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"Fermentation is at least as old a method of food
preparation as cooking with heat.
Yeast and other 'friendly' bacteria are added to raw
ingredients and set aside to ferment, during the process the microbes break down complex
carbohydrates and proteins into more easily digestible elements.
Fermentation increases the vitamin and enzyme content of
foods, aids digestion, and facilitates assimilation of nutrients.
Fermented foods also colonize the intestinal tract with
friendly flora, which control putrefactive bacteria, maintain proper pH balance in the
colon, and increase the bulk and frequency of bowel movements.
However, people with chronic yeast infections such as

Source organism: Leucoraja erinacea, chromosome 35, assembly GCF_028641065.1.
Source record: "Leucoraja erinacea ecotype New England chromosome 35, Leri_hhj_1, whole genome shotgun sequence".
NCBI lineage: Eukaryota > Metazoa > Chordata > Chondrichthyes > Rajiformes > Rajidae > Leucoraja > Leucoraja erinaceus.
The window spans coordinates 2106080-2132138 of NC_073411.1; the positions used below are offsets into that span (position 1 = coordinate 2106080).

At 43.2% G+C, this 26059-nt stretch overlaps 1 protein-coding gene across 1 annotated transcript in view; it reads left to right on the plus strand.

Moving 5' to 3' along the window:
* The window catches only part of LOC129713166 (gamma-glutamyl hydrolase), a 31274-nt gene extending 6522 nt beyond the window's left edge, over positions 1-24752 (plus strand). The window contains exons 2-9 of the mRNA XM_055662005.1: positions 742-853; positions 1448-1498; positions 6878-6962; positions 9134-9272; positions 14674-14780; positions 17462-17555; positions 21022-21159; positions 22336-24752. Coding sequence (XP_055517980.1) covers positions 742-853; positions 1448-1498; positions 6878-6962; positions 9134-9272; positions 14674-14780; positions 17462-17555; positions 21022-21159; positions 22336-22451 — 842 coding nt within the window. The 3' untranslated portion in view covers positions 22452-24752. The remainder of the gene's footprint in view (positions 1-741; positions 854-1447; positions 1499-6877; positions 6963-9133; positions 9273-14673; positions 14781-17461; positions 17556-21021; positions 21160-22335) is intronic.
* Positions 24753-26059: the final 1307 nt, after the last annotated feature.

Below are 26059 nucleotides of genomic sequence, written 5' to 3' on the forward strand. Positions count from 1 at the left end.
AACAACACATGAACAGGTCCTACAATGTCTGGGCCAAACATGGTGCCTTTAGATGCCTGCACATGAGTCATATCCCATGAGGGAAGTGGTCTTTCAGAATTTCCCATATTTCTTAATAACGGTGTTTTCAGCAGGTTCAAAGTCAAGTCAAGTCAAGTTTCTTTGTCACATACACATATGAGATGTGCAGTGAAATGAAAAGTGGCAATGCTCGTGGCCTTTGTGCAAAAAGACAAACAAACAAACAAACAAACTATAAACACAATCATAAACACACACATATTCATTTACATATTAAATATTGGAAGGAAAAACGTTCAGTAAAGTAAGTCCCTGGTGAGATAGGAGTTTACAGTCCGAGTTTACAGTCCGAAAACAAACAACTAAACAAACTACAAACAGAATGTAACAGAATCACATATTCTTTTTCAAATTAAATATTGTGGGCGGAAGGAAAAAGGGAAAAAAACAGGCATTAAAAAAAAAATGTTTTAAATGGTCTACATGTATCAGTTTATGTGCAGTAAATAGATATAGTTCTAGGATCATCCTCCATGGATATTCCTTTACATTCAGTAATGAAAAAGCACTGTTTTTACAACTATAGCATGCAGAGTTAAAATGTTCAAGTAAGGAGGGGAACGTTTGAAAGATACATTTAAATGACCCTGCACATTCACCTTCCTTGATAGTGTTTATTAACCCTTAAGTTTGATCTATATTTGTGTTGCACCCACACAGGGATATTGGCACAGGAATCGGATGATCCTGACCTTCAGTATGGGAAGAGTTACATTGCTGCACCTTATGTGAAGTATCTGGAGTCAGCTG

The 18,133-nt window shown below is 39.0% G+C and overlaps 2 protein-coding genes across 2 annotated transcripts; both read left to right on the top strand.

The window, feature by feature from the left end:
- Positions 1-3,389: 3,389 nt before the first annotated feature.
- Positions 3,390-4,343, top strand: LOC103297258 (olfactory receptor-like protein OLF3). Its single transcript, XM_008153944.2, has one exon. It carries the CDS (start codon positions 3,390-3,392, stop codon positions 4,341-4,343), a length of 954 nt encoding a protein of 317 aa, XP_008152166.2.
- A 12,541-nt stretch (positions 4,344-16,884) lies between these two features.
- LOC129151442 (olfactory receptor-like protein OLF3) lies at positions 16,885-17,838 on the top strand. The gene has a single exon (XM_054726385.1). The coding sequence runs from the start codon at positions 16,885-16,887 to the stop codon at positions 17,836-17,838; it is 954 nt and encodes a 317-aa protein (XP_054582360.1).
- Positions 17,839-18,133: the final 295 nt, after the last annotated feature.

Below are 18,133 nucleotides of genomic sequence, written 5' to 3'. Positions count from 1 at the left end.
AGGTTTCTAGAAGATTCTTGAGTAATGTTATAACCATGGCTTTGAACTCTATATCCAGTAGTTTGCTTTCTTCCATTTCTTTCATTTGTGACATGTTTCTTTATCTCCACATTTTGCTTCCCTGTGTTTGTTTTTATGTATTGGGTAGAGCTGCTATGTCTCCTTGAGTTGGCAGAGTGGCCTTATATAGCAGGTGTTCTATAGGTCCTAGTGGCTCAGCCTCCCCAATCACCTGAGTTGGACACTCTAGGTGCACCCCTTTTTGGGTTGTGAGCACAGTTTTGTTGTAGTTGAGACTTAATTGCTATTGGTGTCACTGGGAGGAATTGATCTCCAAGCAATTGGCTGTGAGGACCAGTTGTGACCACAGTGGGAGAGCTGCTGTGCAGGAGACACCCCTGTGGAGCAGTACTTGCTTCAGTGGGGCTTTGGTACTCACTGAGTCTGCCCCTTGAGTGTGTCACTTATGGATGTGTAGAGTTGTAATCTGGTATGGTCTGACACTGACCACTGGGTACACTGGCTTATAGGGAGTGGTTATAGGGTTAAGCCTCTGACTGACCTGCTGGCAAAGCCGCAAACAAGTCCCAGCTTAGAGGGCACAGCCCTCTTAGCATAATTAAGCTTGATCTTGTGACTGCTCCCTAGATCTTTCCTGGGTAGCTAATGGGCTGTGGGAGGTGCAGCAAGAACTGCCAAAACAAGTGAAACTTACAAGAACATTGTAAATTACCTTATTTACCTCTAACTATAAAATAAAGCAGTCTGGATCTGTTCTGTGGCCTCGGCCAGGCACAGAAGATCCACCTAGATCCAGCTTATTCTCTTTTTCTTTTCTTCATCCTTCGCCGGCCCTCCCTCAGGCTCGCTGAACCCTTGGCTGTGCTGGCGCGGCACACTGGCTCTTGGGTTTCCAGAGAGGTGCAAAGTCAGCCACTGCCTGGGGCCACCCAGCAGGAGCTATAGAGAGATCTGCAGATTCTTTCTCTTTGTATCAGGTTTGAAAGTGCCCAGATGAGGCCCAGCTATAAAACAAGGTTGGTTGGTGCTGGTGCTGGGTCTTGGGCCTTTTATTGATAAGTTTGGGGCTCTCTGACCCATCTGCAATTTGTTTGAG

candida and those who are sensitive to salt should abstain from fermented foods.
Almost all culinary traditions include some form of
fermented food in the diet. Western cultures make yogurt, houmus, and kefir (a yogurt-type
drink) from milk, beer from barley and hops, and wine from grapes.
In the East, Koreans eat fermented cabbage (Kimchee) three
times a day, China has various fermented soya-bean products such as tofu and Soya sauce,
the Japanese make soups and sauces with fermented miso paste, Thai cuisine is laced with a
pungent ferment fish sauce called nam-pla, and Indians drink a delicious beverage called
lassi made with yogurt that is freshly fermented every day.
It is a good idea to include a moderate amount of fermented
food in meals that are rich in animal protein and fat, in order to aid digestion.
That's one of the reasons why wine and beer are such
popular accompaniments to the meat-heavy meals of classical Western cuisine's.
Even the Bible advises one to 'take a little wine for the
Source: Daniel Reid.